Apple MacBook Pro Graphics Horsepower More Like A Pinto Than A Porsche
On the surface, the new MacBook Pros seems like a steady evolution of its predecessors, and continues Apple’s penchant for making its devices thinner and lighter. Apple shaved half a pound in weight from each MacBook Pro and a few millimeters in thickness. This also means that battery capacity is down on all three MacBook Pro models announced last week:
- 15-inch MacBook Pro (2015): 99.5 WHr battery
- 15-inch MacBook Pro (2016): 76 WHr battery
- 13-inch MacBook Pro (2015): 74.9 WHr battery
- 13-inch MacBook Pro (2016): 54.5 WHr battery
- 13-inch MacBook Pro with Touch Bar (2016): 49 WHr battery
Every computing device is an exercise in compromise, and the MacBook Pro definitely comes up on the short end of the stick with regards to graphics. AMD proudly announced that the 15-inch MacBook Pros are using 14nm Polaris-based Radeon Pro 400 series mobile GPUs. Machines are equipped with a Radeon Pro 450 with 2GB of GDDR5 memory or a Radeon Pro 455 with 2GB of GDDR5 memory, depending on which configuration you select (and how much you are willing to pay). A $200 build-to-order option will get you a more powerful Radeon Pro 460 with 4GB of GDDR5 memory.
Although AMD and Apple haven’t given us full specs breakdown on all three GPUs, AMD has given us enough to know how they will perform in the real world.
- Radeon Pro 450: 10 compute units / 640 stream processors / 1 TFLOP peak performance
- Radeon Pro 455: 12 compute units / 768 stream processors / 1.3 TFLOPs peak performance
- Radeon Pro 460: 16 compute units / 1,024 stream processors / 1.86 TFLOPs peak performance
To put these numbers into perspective, the Polaris-based Radeon RX 460 has 14 compute units, 896 stream processors, and 112 GB/s memory bandwidth (compared to just 80 GB/s for the Radeon Pro 400 series). More importantly, the Radeon RX 460 has peak compute performance of 2.2 TFLOPs; more than even the Radeon Pro 460.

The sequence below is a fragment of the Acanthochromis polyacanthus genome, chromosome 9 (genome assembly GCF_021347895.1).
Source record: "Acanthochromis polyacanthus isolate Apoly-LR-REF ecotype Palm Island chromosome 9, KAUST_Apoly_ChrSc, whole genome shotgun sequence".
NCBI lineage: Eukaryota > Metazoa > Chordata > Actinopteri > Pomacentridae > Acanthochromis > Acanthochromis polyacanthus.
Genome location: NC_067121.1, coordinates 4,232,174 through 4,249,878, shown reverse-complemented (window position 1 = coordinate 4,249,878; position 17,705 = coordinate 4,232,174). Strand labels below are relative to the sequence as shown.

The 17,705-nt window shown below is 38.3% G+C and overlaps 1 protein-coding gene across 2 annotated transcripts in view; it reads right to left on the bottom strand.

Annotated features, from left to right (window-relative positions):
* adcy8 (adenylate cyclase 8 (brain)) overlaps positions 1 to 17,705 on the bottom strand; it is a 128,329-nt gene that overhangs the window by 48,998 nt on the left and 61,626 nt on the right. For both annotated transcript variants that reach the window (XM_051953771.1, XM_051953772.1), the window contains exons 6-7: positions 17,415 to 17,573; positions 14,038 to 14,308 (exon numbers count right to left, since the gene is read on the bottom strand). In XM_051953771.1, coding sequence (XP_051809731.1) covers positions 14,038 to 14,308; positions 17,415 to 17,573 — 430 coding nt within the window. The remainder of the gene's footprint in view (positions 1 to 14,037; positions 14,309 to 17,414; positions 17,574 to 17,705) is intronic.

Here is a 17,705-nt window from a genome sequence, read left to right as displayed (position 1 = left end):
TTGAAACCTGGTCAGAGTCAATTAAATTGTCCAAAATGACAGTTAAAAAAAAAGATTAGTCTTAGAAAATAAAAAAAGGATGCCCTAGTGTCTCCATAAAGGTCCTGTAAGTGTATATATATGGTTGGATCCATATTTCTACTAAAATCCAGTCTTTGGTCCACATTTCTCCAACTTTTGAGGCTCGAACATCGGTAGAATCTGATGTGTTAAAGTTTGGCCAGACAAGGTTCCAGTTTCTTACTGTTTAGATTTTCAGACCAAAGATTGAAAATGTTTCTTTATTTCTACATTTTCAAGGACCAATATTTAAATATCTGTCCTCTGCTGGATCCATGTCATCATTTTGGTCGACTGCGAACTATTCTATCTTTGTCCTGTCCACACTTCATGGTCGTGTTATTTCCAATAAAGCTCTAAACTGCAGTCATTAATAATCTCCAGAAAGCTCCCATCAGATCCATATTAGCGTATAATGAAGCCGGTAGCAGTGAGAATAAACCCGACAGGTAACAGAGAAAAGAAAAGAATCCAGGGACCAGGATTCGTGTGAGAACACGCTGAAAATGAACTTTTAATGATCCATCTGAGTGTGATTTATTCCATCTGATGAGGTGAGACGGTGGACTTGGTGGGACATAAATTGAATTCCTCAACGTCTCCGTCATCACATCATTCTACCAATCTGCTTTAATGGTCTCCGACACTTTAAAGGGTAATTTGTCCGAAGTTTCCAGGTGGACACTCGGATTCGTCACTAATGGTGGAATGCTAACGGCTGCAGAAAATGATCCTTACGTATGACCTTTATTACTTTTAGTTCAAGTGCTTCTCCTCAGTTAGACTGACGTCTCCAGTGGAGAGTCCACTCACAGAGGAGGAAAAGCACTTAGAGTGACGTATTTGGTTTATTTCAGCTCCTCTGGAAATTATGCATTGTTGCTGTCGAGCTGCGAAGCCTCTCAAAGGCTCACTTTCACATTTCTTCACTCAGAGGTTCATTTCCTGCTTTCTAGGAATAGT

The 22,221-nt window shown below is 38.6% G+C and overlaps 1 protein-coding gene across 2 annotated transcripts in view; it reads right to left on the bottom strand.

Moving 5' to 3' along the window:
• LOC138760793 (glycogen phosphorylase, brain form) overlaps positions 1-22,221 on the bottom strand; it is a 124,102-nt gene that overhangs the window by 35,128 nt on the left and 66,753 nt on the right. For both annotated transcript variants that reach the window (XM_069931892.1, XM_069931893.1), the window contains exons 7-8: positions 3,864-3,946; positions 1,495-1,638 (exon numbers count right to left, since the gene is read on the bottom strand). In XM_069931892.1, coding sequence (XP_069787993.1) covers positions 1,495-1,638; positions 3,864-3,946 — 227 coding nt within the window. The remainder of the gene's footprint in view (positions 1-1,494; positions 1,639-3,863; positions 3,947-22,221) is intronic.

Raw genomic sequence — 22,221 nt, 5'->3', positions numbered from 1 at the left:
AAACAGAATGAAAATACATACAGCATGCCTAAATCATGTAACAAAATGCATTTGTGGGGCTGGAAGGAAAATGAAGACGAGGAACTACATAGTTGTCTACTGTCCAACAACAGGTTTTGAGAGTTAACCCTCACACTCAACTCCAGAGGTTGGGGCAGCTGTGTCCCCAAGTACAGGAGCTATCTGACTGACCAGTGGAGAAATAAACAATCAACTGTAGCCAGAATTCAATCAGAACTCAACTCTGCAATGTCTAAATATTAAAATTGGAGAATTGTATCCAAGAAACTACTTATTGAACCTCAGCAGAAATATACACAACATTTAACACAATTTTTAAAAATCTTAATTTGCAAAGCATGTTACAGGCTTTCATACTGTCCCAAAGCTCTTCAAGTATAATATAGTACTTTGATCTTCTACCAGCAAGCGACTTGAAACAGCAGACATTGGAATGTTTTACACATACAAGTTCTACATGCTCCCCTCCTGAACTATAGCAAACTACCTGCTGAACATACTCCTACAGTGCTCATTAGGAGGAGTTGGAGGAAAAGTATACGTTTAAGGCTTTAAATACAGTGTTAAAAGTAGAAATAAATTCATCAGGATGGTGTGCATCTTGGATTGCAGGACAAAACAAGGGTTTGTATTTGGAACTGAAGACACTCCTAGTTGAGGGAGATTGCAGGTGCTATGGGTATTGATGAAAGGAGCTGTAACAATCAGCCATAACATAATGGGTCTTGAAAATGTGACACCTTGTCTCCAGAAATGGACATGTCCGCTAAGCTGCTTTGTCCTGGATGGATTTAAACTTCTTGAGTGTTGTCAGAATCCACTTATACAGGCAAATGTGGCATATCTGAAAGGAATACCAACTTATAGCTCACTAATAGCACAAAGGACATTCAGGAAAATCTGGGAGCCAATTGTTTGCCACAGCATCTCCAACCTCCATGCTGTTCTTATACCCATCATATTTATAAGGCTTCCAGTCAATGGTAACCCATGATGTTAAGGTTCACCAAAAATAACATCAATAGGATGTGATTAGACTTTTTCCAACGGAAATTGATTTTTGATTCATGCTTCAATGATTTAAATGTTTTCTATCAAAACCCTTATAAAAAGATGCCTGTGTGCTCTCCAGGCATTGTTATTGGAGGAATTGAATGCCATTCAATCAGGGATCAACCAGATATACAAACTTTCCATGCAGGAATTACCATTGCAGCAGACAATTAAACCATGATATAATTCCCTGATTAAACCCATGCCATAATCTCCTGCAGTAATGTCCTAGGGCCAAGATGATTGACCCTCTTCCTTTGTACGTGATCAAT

The Radeon RX 460 is aimed at the most budget-conscious gamers, and can be found for $110 - $119 on Amazon. However, professionals that are spending $2,400 on a mobile workstation would likely want more than entry-level graphics performance at their disposal. And surely, someone spending $2,600 to get a 15-inch MacBook Pro equipped with a Radeon Pro 460 deserves more than sub-Radeon RX 460 performance. We also have to remember that these GPUs are pushing a display with a 2880 x 1800 native resolution.
As is sometimes the case when it comes to Mac versus PC comparisons, you can get more for less with the latter. Take for example the 14-inch, 4.3-pound Razer Blade, which features a 3200 x 1800 IGZO display paired with a Pascal-based GeForce GTX 1060 GPU with 6GB GDDR5 memory and 4.4 TFLOPs of peak compute performance — more than twice that of the Radeon Pro 460.
Optioned with the same quad-core Core i7 processor, 16GB of RAM, 256GB SSD, and a QHD+ display, the Razer Blade rings in at $2,100. That’s $300 less than the entry-level 15-inch MacBook Pro and $500 less than the cheapest 15-inch MacBook Pro with the Radeon Pro 460.
Even the newly announced Surface Book i7, with its “old school” NVIDIA GeForce GTX 965M GPU should be able to topple a 15-inch MacBook Pro equipped with the Radeon Pro 455, not to mention the models equipped with the Radeon Pro 450.
Granted, Apple says that its latest MacBook Pro family is aimed at “artists, designers, photographers, filmmakers, visualizers and engineers that shape the modern content creation era,” and we don’t deny that. People buying MacBook Pros likely aren’t buying them to game, but it wouldn’t hurt to give customers a little more power to work with.
However, Apple clearly had different priorities with regards to balancing form-factor with performance and battery life. Apple’s Phil Schiller explained last week that the MacBook Pros aren’t available with 32GB of RAM due to power concerns. “To put more than 16GB of fast RAM into a notebook design at this time would require a memory system that consumes much more power and wouldn't be efficient enough for a notebook,” wrote Schiller to an inquiring Mac user.
This brings us full circle to the topic of battery life trade-off. In its quest for ever-thinner devices, Apple dramatically reduced the battery capacity of its MacBook Pros (25 percent on the 15-inch, 35 percent on the 13-inch). The Razer Blade noted here features a 70 Whr battery, a GTX 1060, and still claims to achieve 9 hours of battery life. The 15-inch MacBook Pro with its Radeon Pro 400 series GPUs and 76 Whr battery claims to squeak out 10 hours of battery life.
Who knows what Apple could have achieved if it hadn’t throw away 25 percent of the 15-inch MacBook Pro’s battery capacity…